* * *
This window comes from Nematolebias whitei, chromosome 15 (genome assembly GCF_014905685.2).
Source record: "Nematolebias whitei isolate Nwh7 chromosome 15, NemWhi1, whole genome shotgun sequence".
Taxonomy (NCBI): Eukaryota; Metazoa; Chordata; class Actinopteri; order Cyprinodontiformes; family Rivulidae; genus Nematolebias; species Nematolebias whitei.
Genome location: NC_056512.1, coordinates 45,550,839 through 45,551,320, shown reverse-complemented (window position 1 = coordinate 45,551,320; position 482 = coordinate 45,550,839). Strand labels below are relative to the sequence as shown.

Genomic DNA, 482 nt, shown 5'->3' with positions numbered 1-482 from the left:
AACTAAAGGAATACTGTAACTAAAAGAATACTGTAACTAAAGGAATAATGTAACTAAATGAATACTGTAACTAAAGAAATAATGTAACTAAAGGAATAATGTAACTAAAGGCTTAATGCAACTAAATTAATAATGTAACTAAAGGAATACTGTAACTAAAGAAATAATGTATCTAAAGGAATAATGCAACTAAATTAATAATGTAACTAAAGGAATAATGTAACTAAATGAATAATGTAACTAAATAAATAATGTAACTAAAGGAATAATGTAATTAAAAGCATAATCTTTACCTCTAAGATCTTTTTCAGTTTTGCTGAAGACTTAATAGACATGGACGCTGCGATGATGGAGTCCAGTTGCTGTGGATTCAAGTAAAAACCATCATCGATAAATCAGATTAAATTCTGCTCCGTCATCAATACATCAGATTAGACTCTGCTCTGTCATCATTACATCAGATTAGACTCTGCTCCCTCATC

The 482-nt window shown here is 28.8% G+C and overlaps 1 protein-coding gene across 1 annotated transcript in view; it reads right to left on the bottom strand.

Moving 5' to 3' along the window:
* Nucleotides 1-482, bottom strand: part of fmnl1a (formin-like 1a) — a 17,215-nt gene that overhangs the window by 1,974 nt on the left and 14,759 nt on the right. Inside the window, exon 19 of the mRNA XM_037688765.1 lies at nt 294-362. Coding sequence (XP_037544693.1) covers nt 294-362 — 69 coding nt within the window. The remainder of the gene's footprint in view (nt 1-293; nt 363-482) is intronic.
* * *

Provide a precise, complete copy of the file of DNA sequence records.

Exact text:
This window comes from Nematolebias whitei, chromosome 15 (genome assembly GCF_014905685.2).
Source record: "Nematolebias whitei isolate Nwh7 chromosome 15, NemWhi1, whole genome shotgun sequence".
Taxonomy (NCBI): Eukaryota; Metazoa; Chordata; class Actinopteri; order Cyprinodontiformes; family Rivulidae; genus Nematolebias; species Nematolebias whitei.
Genome location: NC_056512.1, coordinates 45,550,839 through 45,551,320, shown reverse-complemented (window position 1 = coordinate 45,551,320; position 482 = coordinate 45,550,839). Strand labels below are relative to the sequence as shown.

Genomic DNA, 482 nt, shown 5'->3' with positions numbered 1-482 from the left:
AACTAAAGGAATACTGTAACTAAAAGAATACTGTAACTAAAGGAATAATGTAACTAAATGAATACTGTAACTAAAGAAATAATGTAACTAAAGGAATAATGTAACTAAAGGCTTAATGCAACTAAATTAATAATGTAACTAAAGGAATACTGTAACTAAAGAAATAATGTATCTAAAGGAATAATGCAACTAAATTAATAATGTAACTAAAGGAATAATGTAACTAAATGAATAATGTAACTAAATAAATAATGTAACTAAAGGAATAATGTAATTAAAAGCATAATCTTTACCTCTAAGATCTTTTTCAGTTTTGCTGAAGACTTAATAGACATGGACGCTGCGATGATGGAGTCCAGTTGCTGTGGATTCAAGTAAAAACCATCATCGATAAATCAGATTAAATTCTGCTCCGTCATCAATACATCAGATTAGACTCTGCTCTGTCATCATTACATCAGATTAGACTCTGCTCCCTCATC

The 482-nt window shown here is 28.8% G+C and overlaps 1 protein-coding gene across 1 annotated transcript in view; it reads right to left on the bottom strand.

Moving 5' to 3' along the window:
* Nucleotides 1-482, bottom strand: part of fmnl1a (formin-like 1a) — a 17,215-nt gene that overhangs the window by 1,974 nt on the left and 14,759 nt on the right. Inside the window, exon 19 of the mRNA XM_037688765.1 lies at nt 294-362. Coding sequence (XP_037544693.1) covers nt 294-362 — 69 coding nt within the window. The remainder of the gene's footprint in view (nt 1-293; nt 363-482) is intronic.